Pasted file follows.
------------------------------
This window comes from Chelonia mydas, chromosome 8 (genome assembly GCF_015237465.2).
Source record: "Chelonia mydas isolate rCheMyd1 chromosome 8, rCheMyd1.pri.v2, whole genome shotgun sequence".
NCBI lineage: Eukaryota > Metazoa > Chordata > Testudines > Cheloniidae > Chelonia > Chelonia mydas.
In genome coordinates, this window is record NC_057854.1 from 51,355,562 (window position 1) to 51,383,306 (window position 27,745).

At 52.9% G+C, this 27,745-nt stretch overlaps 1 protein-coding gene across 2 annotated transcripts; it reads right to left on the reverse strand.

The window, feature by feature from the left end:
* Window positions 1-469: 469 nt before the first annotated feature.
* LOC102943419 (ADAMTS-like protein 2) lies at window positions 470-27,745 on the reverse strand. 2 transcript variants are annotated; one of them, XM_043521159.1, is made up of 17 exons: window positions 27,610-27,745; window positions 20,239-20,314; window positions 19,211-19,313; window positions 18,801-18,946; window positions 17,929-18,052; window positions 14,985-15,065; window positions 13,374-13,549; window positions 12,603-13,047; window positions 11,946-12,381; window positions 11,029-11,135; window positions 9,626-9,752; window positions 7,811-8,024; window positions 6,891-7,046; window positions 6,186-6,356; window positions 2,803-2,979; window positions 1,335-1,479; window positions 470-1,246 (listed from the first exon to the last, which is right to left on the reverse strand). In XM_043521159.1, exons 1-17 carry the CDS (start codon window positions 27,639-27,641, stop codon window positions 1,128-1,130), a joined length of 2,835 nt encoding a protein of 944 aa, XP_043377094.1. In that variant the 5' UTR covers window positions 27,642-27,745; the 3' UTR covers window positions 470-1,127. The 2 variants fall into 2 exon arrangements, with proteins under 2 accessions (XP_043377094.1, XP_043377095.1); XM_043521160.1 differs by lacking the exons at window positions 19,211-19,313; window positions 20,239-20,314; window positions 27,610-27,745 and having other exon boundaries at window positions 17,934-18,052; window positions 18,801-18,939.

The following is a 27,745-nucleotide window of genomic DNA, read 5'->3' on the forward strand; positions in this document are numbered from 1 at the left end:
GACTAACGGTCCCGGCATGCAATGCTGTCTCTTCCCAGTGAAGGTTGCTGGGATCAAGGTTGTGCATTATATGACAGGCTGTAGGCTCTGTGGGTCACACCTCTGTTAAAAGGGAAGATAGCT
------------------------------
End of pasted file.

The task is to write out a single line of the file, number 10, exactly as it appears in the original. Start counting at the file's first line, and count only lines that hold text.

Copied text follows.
GACTAACGGTCCCGGCATGCAATGCTGTCTCTTCCCAGTGAAGGTTGCTGGGATCAAGGTTGTGCATTATATGACAGGCTGTAGGCTCTGTGGGTCACACCTCTGTTAAAAGGGAAGATAGCT